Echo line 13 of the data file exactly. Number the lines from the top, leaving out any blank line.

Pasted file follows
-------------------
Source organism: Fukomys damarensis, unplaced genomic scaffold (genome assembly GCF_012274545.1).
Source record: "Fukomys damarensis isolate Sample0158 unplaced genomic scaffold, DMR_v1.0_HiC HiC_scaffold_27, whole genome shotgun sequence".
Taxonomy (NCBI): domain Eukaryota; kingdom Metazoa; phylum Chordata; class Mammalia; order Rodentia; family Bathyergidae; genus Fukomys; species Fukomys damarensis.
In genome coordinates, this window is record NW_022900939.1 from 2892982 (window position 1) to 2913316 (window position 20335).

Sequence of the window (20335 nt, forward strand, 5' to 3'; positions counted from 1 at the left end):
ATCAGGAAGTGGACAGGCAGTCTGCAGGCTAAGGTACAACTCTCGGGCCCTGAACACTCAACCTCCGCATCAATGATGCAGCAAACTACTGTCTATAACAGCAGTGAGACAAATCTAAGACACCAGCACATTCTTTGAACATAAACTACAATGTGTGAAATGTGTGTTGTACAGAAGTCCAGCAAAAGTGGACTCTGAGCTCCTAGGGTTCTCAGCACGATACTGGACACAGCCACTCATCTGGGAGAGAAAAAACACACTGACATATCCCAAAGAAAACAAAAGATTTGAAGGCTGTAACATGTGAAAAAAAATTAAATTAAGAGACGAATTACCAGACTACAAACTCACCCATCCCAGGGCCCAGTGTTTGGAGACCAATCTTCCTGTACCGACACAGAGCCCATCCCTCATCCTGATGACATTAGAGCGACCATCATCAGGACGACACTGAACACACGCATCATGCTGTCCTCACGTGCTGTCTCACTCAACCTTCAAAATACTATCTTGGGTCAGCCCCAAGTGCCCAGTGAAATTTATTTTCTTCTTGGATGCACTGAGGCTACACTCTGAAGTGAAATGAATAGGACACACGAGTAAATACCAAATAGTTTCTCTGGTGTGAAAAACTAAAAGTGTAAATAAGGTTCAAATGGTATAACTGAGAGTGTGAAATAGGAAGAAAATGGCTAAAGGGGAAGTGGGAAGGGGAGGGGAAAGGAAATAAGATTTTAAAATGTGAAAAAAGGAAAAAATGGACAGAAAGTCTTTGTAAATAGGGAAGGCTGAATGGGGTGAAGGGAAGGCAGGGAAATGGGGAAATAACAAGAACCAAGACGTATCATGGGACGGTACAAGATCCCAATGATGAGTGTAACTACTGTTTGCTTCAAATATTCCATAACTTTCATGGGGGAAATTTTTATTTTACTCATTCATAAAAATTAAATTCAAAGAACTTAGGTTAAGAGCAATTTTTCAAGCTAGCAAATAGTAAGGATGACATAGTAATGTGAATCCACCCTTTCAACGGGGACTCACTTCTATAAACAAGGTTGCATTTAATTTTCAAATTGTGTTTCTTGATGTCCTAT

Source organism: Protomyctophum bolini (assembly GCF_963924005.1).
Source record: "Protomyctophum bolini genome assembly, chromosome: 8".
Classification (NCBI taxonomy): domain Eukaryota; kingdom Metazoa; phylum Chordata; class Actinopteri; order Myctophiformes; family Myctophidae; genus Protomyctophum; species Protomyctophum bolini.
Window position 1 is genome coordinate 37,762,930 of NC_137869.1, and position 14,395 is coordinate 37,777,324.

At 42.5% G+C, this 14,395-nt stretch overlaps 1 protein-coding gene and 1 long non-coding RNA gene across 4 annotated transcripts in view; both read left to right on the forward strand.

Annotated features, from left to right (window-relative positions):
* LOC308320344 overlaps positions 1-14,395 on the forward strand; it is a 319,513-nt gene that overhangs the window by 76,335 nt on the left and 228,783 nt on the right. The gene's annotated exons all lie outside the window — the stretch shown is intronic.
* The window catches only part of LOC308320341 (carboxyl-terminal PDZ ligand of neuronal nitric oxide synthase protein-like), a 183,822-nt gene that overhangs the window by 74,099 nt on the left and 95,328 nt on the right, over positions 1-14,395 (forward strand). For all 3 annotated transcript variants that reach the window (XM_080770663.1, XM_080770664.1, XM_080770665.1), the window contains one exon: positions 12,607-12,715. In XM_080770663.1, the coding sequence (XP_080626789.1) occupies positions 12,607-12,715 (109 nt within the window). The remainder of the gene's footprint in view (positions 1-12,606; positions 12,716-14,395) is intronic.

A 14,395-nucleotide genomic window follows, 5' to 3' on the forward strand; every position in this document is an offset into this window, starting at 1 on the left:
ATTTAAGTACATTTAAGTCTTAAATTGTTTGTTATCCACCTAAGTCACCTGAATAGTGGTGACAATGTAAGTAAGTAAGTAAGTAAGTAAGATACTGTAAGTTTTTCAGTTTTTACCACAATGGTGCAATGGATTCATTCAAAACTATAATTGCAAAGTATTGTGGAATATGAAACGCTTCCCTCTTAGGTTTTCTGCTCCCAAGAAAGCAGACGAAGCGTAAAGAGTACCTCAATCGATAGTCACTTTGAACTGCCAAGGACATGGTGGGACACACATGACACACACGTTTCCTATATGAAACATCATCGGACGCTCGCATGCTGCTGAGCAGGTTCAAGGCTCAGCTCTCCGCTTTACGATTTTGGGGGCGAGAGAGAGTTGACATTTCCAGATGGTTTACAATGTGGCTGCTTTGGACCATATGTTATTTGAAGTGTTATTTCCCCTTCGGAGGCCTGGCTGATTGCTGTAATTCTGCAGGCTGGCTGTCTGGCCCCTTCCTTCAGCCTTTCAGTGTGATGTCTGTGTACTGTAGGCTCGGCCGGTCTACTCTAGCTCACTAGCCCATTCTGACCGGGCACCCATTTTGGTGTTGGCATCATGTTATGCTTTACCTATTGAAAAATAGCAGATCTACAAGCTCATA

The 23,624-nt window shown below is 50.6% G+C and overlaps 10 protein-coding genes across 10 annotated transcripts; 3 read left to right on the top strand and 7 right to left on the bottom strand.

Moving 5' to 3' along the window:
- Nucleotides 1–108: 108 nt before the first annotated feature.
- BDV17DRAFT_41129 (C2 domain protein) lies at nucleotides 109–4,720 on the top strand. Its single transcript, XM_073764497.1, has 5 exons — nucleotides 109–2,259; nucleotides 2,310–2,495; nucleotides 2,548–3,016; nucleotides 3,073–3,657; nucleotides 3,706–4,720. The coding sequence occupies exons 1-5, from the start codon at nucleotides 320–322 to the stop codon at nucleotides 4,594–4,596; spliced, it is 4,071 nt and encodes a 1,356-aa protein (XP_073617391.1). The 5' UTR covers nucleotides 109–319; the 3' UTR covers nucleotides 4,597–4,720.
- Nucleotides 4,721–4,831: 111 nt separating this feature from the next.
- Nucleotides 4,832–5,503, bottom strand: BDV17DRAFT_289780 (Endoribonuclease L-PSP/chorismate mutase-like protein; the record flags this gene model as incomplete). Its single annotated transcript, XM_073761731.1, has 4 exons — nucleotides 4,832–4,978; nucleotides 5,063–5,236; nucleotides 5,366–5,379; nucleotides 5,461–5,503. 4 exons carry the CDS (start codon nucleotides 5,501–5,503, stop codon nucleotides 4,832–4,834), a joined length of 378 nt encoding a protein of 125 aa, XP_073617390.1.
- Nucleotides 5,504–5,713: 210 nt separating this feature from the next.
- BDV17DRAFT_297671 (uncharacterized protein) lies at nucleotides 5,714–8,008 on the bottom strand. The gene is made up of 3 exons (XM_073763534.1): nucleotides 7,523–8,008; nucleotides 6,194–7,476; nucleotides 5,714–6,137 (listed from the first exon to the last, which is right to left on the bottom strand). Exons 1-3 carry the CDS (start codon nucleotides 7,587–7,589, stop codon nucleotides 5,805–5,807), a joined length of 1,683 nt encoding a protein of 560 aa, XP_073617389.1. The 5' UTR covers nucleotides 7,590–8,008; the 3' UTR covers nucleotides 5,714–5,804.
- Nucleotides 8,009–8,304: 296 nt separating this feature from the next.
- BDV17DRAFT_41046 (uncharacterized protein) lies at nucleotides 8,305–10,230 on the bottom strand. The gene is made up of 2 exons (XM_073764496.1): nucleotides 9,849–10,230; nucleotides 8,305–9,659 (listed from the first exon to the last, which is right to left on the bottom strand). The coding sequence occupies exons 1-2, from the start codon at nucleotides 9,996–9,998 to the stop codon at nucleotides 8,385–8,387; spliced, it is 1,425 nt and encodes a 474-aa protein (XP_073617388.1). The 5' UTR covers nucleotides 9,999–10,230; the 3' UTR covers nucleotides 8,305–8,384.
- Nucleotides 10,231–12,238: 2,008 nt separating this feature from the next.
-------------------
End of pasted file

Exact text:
* LOC308320344 overlaps positions 1-14,395 on the forward strand; it is a 319,513-nt gene that overhangs the window by 76,335 nt on the left and 228,783 nt on the right. The gene's annotated exons all lie outside the window — the stretch shown is intronic.